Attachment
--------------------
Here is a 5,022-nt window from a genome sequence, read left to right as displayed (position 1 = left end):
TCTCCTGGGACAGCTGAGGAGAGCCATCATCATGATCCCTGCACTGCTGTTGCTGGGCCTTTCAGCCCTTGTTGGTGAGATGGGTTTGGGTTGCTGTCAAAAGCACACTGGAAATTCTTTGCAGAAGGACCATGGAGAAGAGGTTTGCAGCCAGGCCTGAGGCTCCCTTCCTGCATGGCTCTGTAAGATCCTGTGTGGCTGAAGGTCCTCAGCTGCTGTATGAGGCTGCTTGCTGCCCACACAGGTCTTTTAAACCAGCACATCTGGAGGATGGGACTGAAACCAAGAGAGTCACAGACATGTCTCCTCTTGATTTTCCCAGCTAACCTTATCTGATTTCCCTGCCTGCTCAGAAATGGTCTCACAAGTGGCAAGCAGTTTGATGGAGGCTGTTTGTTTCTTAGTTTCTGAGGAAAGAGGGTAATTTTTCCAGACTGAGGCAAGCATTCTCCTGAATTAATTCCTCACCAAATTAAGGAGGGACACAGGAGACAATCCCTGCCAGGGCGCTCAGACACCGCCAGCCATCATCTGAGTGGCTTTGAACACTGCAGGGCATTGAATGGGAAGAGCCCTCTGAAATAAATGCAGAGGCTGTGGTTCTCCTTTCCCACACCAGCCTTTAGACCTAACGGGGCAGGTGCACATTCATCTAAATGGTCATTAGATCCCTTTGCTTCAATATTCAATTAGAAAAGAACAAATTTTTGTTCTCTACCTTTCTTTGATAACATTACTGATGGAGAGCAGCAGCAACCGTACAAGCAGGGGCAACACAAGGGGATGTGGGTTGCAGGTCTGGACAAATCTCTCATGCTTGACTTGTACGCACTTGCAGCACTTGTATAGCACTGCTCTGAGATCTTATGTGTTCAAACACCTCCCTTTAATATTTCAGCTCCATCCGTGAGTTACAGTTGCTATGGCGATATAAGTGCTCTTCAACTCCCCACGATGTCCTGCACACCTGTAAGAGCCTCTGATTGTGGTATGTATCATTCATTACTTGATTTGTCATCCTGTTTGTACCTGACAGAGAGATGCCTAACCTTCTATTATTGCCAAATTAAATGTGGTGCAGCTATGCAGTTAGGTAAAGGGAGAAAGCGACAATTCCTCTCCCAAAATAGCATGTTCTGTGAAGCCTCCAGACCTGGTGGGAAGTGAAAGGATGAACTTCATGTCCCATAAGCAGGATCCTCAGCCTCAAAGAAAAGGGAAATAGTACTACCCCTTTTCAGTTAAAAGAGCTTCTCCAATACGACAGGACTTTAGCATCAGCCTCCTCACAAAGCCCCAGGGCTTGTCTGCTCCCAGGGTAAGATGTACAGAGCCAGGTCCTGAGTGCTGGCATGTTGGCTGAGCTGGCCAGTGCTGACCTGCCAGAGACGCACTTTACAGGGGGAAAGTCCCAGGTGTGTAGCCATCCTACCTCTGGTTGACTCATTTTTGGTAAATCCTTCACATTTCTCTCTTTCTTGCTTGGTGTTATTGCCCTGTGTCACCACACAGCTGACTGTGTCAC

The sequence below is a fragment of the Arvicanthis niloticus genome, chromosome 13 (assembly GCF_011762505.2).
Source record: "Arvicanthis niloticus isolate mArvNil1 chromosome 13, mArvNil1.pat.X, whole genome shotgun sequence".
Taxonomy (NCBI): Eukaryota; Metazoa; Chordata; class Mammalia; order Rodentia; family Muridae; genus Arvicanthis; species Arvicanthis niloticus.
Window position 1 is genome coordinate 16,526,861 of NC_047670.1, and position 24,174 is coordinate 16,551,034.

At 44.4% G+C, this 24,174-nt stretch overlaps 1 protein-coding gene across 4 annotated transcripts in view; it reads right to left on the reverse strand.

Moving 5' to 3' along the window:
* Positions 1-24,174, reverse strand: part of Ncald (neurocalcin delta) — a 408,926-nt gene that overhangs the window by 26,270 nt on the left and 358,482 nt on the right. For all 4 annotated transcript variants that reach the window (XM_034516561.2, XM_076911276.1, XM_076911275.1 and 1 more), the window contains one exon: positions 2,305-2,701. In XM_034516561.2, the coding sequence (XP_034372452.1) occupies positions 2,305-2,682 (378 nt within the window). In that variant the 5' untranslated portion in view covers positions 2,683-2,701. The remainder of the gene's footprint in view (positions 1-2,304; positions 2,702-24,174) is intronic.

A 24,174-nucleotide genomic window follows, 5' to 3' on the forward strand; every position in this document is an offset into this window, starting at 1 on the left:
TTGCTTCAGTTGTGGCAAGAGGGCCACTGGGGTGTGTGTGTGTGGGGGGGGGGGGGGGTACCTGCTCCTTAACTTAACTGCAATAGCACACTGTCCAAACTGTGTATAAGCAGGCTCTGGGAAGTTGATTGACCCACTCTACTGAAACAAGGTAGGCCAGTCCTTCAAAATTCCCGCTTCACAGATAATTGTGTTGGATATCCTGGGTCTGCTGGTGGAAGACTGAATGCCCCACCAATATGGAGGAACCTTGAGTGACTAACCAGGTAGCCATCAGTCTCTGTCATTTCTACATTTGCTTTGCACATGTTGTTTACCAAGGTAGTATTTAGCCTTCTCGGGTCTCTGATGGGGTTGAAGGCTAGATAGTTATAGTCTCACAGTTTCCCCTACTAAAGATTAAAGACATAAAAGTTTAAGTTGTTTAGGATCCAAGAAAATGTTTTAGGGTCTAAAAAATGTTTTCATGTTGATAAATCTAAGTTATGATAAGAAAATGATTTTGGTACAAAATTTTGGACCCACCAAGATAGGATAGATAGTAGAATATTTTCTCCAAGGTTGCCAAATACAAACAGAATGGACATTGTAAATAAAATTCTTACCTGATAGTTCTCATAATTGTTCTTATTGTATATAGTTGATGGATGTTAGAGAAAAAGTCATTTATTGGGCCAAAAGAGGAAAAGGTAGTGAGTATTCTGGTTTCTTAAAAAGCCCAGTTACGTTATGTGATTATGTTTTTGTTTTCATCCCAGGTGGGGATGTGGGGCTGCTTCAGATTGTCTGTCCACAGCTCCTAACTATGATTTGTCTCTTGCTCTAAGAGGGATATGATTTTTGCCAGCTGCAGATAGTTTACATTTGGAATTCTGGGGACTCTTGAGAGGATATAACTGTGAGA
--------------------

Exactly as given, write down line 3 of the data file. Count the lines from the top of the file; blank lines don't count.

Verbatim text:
The sequence below is a fragment of the Arvicanthis niloticus genome, chromosome 13 (assembly GCF_011762505.2).